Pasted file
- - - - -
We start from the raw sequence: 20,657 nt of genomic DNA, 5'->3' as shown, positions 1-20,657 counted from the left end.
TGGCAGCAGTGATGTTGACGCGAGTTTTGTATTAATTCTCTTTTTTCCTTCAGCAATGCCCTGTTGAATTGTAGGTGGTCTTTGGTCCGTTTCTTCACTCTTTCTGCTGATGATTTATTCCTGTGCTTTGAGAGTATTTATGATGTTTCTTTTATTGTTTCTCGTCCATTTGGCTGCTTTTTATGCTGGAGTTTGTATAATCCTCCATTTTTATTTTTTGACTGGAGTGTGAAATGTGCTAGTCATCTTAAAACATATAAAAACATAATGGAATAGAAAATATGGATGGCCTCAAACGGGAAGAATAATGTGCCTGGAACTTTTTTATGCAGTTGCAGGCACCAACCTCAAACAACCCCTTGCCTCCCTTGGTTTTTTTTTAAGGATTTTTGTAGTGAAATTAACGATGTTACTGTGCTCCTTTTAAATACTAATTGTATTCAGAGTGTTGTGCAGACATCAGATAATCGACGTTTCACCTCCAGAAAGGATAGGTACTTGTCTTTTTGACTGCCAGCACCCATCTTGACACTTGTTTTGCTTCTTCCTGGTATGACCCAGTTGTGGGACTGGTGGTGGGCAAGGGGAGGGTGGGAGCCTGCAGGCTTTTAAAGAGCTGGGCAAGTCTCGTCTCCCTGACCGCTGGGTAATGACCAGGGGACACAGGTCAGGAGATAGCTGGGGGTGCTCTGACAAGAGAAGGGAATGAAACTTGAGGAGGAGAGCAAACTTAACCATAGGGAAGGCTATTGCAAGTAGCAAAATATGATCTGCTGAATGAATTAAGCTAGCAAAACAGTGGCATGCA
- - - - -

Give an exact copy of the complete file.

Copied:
We start from the raw sequence: 20,657 nt of genomic DNA, 5'->3' as shown, positions 1-20,657 counted from the left end.
TGGCAGCAGTGATGTTGACGCGAGTTTTGTATTAATTCTCTTTTTTCCTTCAGCAATGCCCTGTTGAATTGTAGGTGGTCTTTGGTCCGTTTCTTCACTCTTTCTGCTGATGATTTATTCCTGTGCTTTGAGAGTATTTATGATGTTTCTTTTATTGTTTCTCGTCCATTTGGCTGCTTTTTATGCTGGAGTTTGTATAATCCTCCATTTTTATTTTTTGACTGGAGTGTGAAATGTGCTAGTCATCTTAAAACATATAAAAACATAATGGAATAGAAAATATGGATGGCCTCAAACGGGAAGAATAATGTGCCTGGAACTTTTTTATGCAGTTGCAGGCACCAACCTCAAACAACCCCTTGCCTCCCTTGGTTTTTTTTTAAGGATTTTTGTAGTGAAATTAACGATGTTACTGTGCTCCTTTTAAATACTAATTGTATTCAGAGTGTTGTGCAGACATCAGATAATCGACGTTTCACCTCCAGAAAGGATAGGTACTTGTCTTTTTGACTGCCAGCACCCATCTTGACACTTGTTTTGCTTCTTCCTGGTATGACCCAGTTGTGGGACTGGTGGTGGGCAAGGGGAGGGTGGGAGCCTGCAGGCTTTTAAAGAGCTGGGCAAGTCTCGTCTCCCTGACCGCTGGGTAATGACCAGGGGACACAGGTCAGGAGATAGCTGGGGGTGCTCTGACAAGAGAAGGGAATGAAACTTGAGGAGGAGAGCAAACTTAACCATAGGGAAGGCTATTGCAAGTAGCAAAATATGATCTGCTGAATGAATTAAGCTAGCAAAACAGTGGCATGCA